Is there a relationship between GERD and dental erosion?
This summary is based on the Critical Appraisal published in the Journal of Esthetic and Restorative Dentistry: Dental Erosion (June 2013)
Dental erosion or erosive tooth wear not only can be caused by extrinsic (dietary) acids but also intrinsic acids. Historically, anorexic and bulimic patients have been the population dentists have had to be aware of, but with the increasing prevalence of gastroesophageal reﬂux disease (GERD) in the general population, another population must be monitored. Tooth wear is usually multifactorial, and it is often difﬁcult to assign a speciﬁc etiology; abrasion, attrition, and erosion must all be considered as potential etiologies. This critical appraisal reviews four articles looking at dental erosion and its relationship with GERD.
- A Difference in Perspective—The North American and European Interpretations of Tooth Wear. International Journal of Prosthodontics 1999 (12:401–8)
- Systematic Review: Gastroesophageal Reﬂux Disease and Dental Lesions. Alimentary Pharmacology and Therapeutics 2008 (27:1179–86)
- Gastroesophageal Reﬂux and Dental Erosion. Evidence-Based Dentistry 2008 (9:54)
- Quantitative Analysis of Tooth Surface Loss Associated with Gastroesophageal Reﬂux Disease: A Longitudinal Clinical Study. Journal of the American Dental Association 2012 (143:278–85)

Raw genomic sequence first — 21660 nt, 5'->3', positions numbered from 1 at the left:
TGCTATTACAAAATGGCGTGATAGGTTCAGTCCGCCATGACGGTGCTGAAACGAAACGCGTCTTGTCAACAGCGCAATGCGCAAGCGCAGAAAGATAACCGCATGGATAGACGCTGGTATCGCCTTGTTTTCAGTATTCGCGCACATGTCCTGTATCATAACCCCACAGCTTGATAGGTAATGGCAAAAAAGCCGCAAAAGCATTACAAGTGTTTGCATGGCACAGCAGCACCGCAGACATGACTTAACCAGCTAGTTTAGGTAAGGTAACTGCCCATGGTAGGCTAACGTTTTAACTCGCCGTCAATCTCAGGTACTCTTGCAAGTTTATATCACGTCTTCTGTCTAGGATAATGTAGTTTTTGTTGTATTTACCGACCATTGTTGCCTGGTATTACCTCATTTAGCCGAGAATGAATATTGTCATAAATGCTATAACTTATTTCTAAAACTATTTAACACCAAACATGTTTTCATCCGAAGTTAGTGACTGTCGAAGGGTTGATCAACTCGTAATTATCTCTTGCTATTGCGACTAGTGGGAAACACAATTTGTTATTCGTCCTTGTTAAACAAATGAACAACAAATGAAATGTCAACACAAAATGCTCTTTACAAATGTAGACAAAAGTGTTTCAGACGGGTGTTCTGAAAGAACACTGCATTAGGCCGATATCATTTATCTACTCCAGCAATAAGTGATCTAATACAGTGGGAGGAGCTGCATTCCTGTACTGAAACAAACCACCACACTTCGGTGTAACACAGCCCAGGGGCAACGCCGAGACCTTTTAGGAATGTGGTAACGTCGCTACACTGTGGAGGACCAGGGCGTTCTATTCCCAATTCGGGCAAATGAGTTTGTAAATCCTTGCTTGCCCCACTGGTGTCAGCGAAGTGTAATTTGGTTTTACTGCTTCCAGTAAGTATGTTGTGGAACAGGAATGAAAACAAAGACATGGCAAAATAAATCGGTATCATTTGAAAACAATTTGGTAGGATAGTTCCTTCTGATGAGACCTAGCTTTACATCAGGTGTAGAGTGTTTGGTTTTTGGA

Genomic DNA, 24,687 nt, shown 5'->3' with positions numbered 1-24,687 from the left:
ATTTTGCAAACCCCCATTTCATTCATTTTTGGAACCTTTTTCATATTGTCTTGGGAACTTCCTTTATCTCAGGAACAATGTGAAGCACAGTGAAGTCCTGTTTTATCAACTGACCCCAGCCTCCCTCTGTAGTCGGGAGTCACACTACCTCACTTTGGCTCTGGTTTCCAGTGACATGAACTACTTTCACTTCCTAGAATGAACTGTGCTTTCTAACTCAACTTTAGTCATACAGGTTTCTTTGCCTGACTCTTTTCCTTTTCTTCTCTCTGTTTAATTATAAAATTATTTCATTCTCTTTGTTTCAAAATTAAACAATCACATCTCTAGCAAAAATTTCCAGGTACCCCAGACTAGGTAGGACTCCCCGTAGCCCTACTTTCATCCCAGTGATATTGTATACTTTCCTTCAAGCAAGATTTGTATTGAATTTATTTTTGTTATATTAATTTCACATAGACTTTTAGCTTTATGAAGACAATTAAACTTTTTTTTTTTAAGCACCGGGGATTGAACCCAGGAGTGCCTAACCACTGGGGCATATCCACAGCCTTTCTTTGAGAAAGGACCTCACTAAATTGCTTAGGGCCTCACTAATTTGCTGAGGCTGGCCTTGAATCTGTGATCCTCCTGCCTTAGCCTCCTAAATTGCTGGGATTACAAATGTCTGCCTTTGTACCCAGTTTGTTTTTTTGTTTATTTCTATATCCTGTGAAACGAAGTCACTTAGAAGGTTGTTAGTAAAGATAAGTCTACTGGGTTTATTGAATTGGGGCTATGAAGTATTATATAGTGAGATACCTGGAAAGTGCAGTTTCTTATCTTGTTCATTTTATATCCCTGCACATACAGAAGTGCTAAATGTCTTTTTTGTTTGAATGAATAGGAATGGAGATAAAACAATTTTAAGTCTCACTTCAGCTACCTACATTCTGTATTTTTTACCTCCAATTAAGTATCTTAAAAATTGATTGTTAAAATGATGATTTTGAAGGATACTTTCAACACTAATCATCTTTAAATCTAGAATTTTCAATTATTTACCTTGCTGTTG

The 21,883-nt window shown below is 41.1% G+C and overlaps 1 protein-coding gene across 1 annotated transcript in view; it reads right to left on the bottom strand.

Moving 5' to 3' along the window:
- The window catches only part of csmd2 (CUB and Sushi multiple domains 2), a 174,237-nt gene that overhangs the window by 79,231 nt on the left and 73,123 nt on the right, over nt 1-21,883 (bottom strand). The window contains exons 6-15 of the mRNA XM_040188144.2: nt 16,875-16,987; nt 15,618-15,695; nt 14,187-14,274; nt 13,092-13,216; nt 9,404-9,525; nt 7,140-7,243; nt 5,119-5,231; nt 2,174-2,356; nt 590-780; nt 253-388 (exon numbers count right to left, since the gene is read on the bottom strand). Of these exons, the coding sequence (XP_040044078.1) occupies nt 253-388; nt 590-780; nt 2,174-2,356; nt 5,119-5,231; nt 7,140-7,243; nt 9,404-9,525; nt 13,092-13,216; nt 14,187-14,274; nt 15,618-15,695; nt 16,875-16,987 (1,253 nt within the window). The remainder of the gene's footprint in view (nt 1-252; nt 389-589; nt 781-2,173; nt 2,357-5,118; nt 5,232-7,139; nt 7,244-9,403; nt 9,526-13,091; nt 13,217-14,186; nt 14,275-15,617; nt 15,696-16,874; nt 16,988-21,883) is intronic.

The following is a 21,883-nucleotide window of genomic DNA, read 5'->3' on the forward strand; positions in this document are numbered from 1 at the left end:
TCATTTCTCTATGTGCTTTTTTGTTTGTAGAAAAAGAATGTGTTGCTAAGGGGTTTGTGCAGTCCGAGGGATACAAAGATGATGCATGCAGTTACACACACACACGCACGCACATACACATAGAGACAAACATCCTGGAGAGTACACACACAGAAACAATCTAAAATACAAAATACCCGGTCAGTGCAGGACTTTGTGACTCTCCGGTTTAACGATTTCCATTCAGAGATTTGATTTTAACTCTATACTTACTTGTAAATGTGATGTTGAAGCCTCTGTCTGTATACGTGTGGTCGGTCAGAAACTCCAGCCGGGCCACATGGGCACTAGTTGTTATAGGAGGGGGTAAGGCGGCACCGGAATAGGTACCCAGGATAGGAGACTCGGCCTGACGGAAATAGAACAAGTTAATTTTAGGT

- Tooth wear is multifactorial, and it is rarely possible to identify a single etiology in a speciﬁc patient. North America has been slower in understanding the erosive component of tooth wear because of the focus on attrition as the primary etiology.
- Dental erosion and GERD are associated; however, the strength and prevalence of this association is highly variable. Dentists should closely monitor GERD patients and be proactive at treating them for dental erosion. Patients who have erosion on palatal and lingual surfaces should be questioned for a history of heartburn and GERD. If they are not being seen by a physician regarding these symptoms, they should be referred to their primary care physician.
- The presence of erosion and attrition appears to be a particularly harmful combination and demands active intervention.
- Factors that determine whether an individual with GERD will or will not develop dental erosion have not been clearly identiﬁed. More research is needed to identify speciﬁc risk factors for erosion.
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